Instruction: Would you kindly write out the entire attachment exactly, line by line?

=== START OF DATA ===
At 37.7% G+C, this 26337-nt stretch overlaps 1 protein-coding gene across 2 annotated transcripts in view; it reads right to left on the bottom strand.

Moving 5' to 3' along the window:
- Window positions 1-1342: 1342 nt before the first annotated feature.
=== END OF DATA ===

At 37.7% G+C, this 26337-nt stretch overlaps 1 protein-coding gene across 2 annotated transcripts in view; it reads right to left on the bottom strand.

Moving 5' to 3' along the window:
- Window positions 1-1342: 1342 nt before the first annotated feature.